Scientists from Yale provide evidence brainwaves in a specific brain region synchronize mother-child neural activity, which may direct future research on the social brain.
Written by Brett Weiss
An emergent understanding of how humans coordinate social interactions develops as neuroscience research moves beyond studying one brain’s function to two-brain communication. Studies assessing brainwave and behavioral synchronization-induced bonding between two individuals—dyads—provides insight into how affiliative members coordinate group responses. The mother-child dyad lays a crucial neurological template in our brains that facilitates the capacity to form such group affiliations and intimate relationships later in life.
Feldman and colleagues from Yale published a study in Social Cognitive and Affective Neuroscience where they identified an active brain region critical in mother-child bonding called the superior temporal sulcus. The researchers identified gamma brainwaves—a type of brain electrical impulse oscillation—correlated with short-term memory and attention that synchronize in the mother-child bond.
Interactions between mother and child that included laughs, giggles, and excitement were considered instances of behavioral synchronization. Comparing brain activity during behavioral synchronization to non-synchronous behavior—where neither mother nor child displayed positive interactions—allowed the scientists to parse out what regions activated during synchrony. The superior temporal sulcus area on the right side of the brain became activated during positive behavioral synchrony with prevalent gamma wave oscillations. Since social neuroscience models indicate the mother-child pairing in early life lays the neurological template for future group interactions, the results suggest subsequent research can examine brainwaves in this region.
Their analyses suggested the positive behavioral and communicative synchrony between the mother-child dyad induced brainwave synchrony rather than a shared psychological perspective doing so. In other words, rhythmic effects of communication and nonverbal behavior—sensory bottom-up neural processing—may have prompted the mother-child synchrony as opposed to thinking about the other’s perspective. Superior temporal sulcus gamma brainwave synchronization occurred exclusively during behavioral synchrony and not non-synchronous periods, implying no concretely shared psychological perspective between child and mother.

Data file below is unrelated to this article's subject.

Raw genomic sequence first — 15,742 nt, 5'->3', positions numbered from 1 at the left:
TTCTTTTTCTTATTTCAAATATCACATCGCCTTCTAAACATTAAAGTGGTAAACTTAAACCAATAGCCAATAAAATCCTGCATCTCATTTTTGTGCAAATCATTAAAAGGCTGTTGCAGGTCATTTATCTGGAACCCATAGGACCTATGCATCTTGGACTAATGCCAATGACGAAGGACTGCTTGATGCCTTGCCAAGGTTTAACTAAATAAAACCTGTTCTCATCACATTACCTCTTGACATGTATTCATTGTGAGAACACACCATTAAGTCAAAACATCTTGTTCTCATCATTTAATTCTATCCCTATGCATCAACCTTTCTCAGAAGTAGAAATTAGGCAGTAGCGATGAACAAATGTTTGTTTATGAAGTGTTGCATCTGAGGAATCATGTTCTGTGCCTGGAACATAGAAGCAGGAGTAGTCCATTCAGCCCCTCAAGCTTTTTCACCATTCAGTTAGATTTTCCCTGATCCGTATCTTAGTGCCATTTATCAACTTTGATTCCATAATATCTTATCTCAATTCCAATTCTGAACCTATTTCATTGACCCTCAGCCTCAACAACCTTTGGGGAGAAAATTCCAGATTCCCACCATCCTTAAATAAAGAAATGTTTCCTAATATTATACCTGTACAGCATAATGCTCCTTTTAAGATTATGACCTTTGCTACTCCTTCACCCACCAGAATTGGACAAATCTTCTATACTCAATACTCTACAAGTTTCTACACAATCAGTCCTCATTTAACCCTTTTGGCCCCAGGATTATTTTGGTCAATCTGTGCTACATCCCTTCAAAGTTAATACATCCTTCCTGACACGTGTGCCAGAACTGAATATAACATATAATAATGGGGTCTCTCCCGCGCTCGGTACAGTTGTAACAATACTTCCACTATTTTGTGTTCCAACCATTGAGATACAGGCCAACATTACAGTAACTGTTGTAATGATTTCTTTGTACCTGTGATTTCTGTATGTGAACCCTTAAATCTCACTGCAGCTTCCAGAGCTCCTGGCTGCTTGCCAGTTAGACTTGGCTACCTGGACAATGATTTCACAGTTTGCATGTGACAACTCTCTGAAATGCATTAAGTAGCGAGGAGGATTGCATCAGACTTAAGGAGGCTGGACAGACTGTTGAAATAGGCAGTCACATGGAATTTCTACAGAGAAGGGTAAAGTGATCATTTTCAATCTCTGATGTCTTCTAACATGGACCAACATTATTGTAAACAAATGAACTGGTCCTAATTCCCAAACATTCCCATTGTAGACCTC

“To our knowledge this is the first study to use the mother-child context to assess neural coordination by utilizing individually tailored stimuli collected in the natural habitat, focus on brain rhythms and anchor neural coupling in moments of behavioral synchrony,” stated Feldman and colleagues in their publication. “We further found that neural coupling in both partners’ brain rode on fast, bottom-up gamma-band rhythms and was anchored in second-by-second coordination of non-verbal social signals.”
“Gamma oscillations are bottom-up-directed, and [superior temporal sulcus] is a key node in bottom-up processing of social processing,” added the scientists in their article. At the same time, the superior temporal sulcus integrates the use of general knowledge to interpret sensory perceptions—top-down processing. Researchers assume gamma oscillations are top-down controlled, so in this way, split-second events in mother-infant synchrony integrate into higher-order verbal dialogue, perspective taking, and conflict negotiation in later childhood. Mother-child brain synchronizations integrate bottom-up sensory information with top-down interpretations to create future synchronizing behavioral coordination with social partners.
“Consistent with the notion that the parent-infant bond provides the neurobiological template for pair bonding in both humans and animals, our findings indicate the neural signature detected in the context of the mother-child bond translates into other meaningful relationships throughout life.” The study’s findings can contribute to research on the brain basis of human social life, potentially pointing to superior temporal sulcus gamma waves to guide studies of the social brain. Following this direction may enrich human social brain research.
Levy J, Goldstein A, Feldman R. Perception of social synchrony induces mother-child gamma coupling in the social brain. Soc Cogn Affect Neurosci. 2017 Jul 1;12(7):1036-1046. doi: 10.1093/scan/nsx032. PMID: 28402479; PMCID: PMC5490671.